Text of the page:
Intracranial Large Vessel Occlusion as a Predictor of Decline in Functional Status After Transient Ischemic Attack
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Background and Purpose—Clinical scores help predict outcome after transient ischemic attack (TIA), and imaging studies may improve the accuracy of predictions. Intracranial large vessel occlusion (LVO) predicts poor outcome after stroke, but the natural history of symptomatic intracranial LVO in patients with TIA is unknown.
Methods—We studied patients presenting with TIA in the STOP Stroke Study, a prospective imaging-based study of stroke outcomes. All patients underwent brain CTA. If an intracranial vascular occlusion was found in an appropriate territory to account for clinical findings, then it was judged to be a symptomatic LVO. Baseline characteristics, follow-up events, and outcomes were collected. Characteristics of patients with and without LVO were compared using χ2 and t tests. Predictors of LVO were analyzed by univariate and multivariate analysis. LVO was assessed as a predictor of asymptomatic outcome (modified Rankin scale [mRS] score, 0), poor outcome (mRS score ≤3), and increase in mRS score over the study period.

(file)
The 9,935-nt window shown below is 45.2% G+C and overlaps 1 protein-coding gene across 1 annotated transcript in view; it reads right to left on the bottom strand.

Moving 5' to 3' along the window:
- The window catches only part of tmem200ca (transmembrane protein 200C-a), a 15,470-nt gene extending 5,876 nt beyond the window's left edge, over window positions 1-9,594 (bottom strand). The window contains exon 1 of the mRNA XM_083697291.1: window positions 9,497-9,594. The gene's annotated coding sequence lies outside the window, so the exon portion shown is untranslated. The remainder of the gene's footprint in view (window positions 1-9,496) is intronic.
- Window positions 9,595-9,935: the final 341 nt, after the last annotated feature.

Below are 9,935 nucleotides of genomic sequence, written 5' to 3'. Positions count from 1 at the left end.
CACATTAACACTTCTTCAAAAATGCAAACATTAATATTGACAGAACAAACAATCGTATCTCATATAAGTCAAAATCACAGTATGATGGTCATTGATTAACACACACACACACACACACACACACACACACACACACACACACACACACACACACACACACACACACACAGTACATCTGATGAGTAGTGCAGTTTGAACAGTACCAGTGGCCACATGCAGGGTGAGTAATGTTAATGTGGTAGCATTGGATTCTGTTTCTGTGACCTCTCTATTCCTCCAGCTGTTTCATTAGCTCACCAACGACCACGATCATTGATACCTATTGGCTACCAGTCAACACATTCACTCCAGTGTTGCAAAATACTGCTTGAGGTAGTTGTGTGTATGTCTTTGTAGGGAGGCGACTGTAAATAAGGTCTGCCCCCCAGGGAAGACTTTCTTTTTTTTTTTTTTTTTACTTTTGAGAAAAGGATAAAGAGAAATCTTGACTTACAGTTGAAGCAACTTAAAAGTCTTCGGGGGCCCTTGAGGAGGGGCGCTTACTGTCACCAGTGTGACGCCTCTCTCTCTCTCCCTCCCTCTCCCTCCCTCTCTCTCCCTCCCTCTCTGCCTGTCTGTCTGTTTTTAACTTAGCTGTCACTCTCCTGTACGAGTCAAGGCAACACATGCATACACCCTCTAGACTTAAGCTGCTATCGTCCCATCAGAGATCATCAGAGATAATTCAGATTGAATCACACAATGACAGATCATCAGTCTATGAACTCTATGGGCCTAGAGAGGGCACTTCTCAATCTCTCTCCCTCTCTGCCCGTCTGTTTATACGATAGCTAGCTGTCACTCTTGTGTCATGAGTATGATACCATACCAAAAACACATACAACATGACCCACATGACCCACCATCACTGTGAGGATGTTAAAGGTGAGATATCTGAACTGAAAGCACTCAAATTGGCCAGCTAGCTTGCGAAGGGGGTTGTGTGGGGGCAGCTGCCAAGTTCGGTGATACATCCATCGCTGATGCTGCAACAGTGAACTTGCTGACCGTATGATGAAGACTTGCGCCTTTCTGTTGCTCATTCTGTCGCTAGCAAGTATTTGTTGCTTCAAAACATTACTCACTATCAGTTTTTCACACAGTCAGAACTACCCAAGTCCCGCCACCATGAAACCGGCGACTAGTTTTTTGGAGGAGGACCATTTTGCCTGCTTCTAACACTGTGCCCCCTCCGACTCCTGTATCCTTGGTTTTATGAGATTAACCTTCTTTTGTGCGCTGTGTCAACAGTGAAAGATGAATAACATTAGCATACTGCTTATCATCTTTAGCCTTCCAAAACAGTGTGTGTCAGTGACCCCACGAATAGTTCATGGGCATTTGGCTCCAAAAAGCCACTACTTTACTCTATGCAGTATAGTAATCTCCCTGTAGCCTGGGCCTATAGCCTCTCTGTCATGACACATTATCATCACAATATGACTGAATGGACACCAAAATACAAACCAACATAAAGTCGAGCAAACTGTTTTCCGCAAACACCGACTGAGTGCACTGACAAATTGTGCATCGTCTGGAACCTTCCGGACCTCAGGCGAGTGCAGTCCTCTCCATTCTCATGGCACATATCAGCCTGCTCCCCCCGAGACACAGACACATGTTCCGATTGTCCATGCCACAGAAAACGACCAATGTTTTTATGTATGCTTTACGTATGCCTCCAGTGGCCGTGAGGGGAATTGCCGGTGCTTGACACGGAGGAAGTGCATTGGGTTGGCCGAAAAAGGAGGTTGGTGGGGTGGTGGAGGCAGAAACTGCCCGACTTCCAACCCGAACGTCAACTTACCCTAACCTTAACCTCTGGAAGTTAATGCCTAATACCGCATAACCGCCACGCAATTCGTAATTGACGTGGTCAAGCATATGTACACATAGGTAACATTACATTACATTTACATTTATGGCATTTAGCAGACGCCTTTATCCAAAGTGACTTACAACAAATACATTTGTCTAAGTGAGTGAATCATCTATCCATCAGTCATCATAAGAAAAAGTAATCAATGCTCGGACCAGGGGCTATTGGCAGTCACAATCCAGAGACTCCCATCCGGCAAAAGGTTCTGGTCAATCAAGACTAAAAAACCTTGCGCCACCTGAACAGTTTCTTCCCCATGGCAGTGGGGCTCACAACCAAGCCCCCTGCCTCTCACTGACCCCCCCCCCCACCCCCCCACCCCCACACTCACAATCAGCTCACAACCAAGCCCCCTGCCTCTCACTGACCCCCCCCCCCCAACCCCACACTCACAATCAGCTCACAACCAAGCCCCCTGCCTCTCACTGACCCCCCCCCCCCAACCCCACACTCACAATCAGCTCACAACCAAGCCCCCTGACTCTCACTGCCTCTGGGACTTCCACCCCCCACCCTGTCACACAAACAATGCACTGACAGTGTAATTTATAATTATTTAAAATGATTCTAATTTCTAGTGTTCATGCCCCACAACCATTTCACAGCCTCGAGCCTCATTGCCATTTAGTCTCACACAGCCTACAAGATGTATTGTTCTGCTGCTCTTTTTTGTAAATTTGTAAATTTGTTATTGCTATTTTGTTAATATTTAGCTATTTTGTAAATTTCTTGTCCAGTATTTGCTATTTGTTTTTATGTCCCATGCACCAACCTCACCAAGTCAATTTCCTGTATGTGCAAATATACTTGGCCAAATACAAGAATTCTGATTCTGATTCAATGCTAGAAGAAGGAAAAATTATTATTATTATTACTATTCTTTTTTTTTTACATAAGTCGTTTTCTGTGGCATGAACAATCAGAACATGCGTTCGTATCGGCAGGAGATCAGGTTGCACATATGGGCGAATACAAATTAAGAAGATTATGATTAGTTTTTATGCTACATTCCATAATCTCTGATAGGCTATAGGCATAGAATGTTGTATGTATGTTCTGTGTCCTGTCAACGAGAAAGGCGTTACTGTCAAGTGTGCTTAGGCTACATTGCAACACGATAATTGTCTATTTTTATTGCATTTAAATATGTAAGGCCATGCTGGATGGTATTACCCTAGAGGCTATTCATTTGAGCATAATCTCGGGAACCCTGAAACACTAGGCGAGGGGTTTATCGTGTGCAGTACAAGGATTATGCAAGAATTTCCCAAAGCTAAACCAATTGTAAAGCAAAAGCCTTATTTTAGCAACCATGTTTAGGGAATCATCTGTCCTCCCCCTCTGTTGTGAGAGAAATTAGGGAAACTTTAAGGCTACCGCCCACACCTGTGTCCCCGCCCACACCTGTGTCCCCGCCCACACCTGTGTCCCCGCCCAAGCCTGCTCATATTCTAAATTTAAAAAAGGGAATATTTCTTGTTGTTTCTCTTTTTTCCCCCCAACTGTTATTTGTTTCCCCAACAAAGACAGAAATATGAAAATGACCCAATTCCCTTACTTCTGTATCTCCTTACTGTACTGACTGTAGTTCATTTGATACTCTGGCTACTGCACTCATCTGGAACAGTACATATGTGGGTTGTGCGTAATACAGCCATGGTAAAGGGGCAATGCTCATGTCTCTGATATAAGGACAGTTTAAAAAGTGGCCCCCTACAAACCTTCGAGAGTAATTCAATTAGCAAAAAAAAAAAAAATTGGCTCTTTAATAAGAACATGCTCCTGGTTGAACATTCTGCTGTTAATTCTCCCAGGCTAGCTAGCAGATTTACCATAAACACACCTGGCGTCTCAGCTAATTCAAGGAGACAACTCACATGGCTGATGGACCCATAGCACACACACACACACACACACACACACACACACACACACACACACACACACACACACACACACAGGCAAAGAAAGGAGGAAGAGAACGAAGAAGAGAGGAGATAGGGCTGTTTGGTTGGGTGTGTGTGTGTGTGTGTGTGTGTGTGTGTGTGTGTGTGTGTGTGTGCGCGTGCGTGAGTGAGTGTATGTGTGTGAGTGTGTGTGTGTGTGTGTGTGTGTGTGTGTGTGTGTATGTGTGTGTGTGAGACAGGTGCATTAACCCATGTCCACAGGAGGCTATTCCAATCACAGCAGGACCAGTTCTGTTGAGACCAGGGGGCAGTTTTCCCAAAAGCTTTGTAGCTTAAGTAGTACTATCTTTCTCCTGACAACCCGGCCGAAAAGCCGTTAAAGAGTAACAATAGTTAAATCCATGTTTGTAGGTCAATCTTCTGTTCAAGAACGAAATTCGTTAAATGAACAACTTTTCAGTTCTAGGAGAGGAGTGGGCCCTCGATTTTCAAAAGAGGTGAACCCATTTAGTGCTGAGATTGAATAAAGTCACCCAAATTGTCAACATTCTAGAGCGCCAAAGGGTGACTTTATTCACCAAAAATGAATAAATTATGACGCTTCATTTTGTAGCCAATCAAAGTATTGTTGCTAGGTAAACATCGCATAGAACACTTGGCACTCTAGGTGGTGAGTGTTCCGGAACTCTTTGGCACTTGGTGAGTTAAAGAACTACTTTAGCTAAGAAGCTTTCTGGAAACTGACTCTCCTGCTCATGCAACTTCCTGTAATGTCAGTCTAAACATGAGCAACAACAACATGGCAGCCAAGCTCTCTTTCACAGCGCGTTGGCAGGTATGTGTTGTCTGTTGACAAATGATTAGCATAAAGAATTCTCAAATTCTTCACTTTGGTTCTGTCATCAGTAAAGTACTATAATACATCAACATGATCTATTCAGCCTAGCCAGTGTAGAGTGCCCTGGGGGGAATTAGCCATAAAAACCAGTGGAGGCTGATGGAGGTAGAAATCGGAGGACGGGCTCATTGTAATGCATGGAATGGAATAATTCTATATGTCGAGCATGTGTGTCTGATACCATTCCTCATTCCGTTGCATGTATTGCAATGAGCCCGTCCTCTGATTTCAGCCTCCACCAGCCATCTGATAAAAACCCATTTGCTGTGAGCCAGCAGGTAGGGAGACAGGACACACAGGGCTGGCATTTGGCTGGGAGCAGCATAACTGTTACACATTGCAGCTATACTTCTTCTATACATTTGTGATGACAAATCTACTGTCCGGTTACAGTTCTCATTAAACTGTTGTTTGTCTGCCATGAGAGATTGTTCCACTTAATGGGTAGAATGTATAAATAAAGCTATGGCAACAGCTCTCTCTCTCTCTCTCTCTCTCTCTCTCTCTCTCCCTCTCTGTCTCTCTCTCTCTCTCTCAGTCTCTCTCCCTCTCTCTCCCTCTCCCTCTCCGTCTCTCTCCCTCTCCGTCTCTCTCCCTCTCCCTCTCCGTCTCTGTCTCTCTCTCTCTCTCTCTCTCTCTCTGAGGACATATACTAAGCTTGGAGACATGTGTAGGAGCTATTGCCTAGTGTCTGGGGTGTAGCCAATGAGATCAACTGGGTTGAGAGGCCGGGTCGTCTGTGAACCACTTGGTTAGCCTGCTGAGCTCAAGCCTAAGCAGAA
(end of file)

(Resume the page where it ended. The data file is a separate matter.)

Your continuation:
Results—Of 97 patients with TIA, 13 (13%) had symptomatic intracranial LVO. Patients with LVO had higher baseline NIHSS on emergency department arrival, which was an independent predictor of LVO (OR, 1.15 per point; 95% CI, 1.02–1.29; P=0.02). Patients with LVO were more likely to have an increase in mRS score during the 90-day follow-up (P=0.03). LVO independently predicted an increase in mRS score (OR, 4.76; 95% CI, 1.23–18.43; P=0.02) and was a borderline predictor of poor outcome (mRS score ≥3; OR, 5.07; 95% CI, 0.92–28.03; P=0.06).
Conclusions—LVO is found in >1 in 10 patients presenting with TIA and predicts a decline in functional status, likely attributable to new brain ischemia.
- Received May 19, 2010.
- Accepted July 29, 2010.
- © 2010 American Heart Association, Inc.